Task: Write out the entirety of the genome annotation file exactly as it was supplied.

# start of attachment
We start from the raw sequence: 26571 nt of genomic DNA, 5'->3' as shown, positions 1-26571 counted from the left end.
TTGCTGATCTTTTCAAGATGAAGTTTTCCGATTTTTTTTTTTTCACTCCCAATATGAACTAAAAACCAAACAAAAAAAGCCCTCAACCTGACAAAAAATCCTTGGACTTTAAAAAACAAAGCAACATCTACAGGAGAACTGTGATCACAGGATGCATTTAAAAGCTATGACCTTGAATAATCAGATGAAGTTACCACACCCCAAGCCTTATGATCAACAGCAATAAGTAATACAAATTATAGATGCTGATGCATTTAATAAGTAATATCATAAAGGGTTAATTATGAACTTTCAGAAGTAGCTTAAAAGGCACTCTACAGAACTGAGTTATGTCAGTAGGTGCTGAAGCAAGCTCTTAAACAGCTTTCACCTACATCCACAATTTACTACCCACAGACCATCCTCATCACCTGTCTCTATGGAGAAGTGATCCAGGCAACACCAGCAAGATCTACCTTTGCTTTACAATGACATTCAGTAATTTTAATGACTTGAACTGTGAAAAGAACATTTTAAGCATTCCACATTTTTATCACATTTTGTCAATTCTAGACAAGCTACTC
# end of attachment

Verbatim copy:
We start from the raw sequence: 26571 nt of genomic DNA, 5'->3' as shown, positions 1-26571 counted from the left end.
TTGCTGATCTTTTCAAGATGAAGTTTTCCGATTTTTTTTTTTTCACTCCCAATATGAACTAAAAACCAAACAAAAAAAGCCCTCAACCTGACAAAAAATCCTTGGACTTTAAAAAACAAAGCAACATCTACAGGAGAACTGTGATCACAGGATGCATTTAAAAGCTATGACCTTGAATAATCAGATGAAGTTACCACACCCCAAGCCTTATGATCAACAGCAATAAGTAATACAAATTATAGATGCTGATGCATTTAATAAGTAATATCATAAAGGGTTAATTATGAACTTTCAGAAGTAGCTTAAAAGGCACTCTACAGAACTGAGTTATGTCAGTAGGTGCTGAAGCAAGCTCTTAAACAGCTTTCACCTACATCCACAATTTACTACCCACAGACCATCCTCATCACCTGTCTCTATGGAGAAGTGATCCAGGCAACACCAGCAAGATCTACCTTTGCTTTACAATGACATTCAGTAATTTTAATGACTTGAACTGTGAAAAGAACATTTTAAGCATTCCACATTTTTATCACATTTTGTCAATTCTAGACAAGCTACTC